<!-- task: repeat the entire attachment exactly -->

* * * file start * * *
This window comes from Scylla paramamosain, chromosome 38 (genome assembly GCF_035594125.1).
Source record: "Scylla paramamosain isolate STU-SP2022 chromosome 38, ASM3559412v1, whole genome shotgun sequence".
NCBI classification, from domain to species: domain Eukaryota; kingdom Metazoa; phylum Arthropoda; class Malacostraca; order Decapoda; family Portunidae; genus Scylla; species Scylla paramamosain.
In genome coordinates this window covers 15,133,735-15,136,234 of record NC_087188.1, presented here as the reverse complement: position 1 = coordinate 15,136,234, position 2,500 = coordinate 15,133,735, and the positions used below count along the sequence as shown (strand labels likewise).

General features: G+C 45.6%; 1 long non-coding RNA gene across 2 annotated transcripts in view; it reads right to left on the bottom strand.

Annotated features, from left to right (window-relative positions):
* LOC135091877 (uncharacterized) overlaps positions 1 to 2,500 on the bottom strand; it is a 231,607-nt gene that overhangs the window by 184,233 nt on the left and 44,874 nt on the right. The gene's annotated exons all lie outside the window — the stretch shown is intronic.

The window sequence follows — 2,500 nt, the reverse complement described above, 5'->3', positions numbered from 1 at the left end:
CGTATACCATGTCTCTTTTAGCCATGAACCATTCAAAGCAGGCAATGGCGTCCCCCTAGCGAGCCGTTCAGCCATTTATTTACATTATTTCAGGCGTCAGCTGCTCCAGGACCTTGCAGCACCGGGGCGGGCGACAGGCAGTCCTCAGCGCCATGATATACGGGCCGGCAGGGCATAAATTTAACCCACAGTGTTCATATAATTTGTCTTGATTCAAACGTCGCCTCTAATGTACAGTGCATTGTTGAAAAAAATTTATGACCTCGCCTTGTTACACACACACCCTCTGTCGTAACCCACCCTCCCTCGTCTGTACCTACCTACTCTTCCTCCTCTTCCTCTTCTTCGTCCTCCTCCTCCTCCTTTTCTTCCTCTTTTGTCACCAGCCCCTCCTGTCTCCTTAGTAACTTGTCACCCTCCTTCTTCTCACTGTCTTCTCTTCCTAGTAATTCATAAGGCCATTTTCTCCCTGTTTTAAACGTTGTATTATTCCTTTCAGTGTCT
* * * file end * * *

This window comes from Scylla paramamosain, chromosome 38 (genome assembly GCF_035594125.1).
Source record: "Scylla paramamosain isolate STU-SP2022 chromosome 38, ASM3559412v1, whole genome shotgun sequence".
NCBI classification, from domain to species: domain Eukaryota; kingdom Metazoa; phylum Arthropoda; class Malacostraca; order Decapoda; family Portunidae; genus Scylla; species Scylla paramamosain.
In genome coordinates this window covers 15,133,735-15,136,234 of record NC_087188.1, presented here as the reverse complement: position 1 = coordinate 15,136,234, position 2,500 = coordinate 15,133,735, and the positions used below count along the sequence as shown (strand labels likewise).

General features: G+C 45.6%; 1 long non-coding RNA gene across 2 annotated transcripts in view; it reads right to left on the bottom strand.

Annotated features, from left to right (window-relative positions):
* LOC135091877 (uncharacterized) overlaps positions 1 to 2,500 on the bottom strand; it is a 231,607-nt gene that overhangs the window by 184,233 nt on the left and 44,874 nt on the right. The gene's annotated exons all lie outside the window — the stretch shown is intronic.

The window sequence follows — 2,500 nt, the reverse complement described above, 5'->3', positions numbered from 1 at the left end:
CGTATACCATGTCTCTTTTAGCCATGAACCATTCAAAGCAGGCAATGGCGTCCCCCTAGCGAGCCGTTCAGCCATTTATTTACATTATTTCAGGCGTCAGCTGCTCCAGGACCTTGCAGCACCGGGGCGGGCGACAGGCAGTCCTCAGCGCCATGATATACGGGCCGGCAGGGCATAAATTTAACCCACAGTGTTCATATAATTTGTCTTGATTCAAACGTCGCCTCTAATGTACAGTGCATTGTTGAAAAAAATTTATGACCTCGCCTTGTTACACACACACCCTCTGTCGTAACCCACCCTCCCTCGTCTGTACCTACCTACTCTTCCTCCTCTTCCTCTTCTTCGTCCTCCTCCTCCTCCTTTTCTTCCTCTTTTGTCACCAGCCCCTCCTGTCTCCTTAGTAACTTGTCACCCTCCTTCTTCTCACTGTCTTCTCTTCCTAGTAATTCATAAGGCCATTTTCTCCCTGTTTTAAACGTTGTATTATTCCTTTCAGTGTCT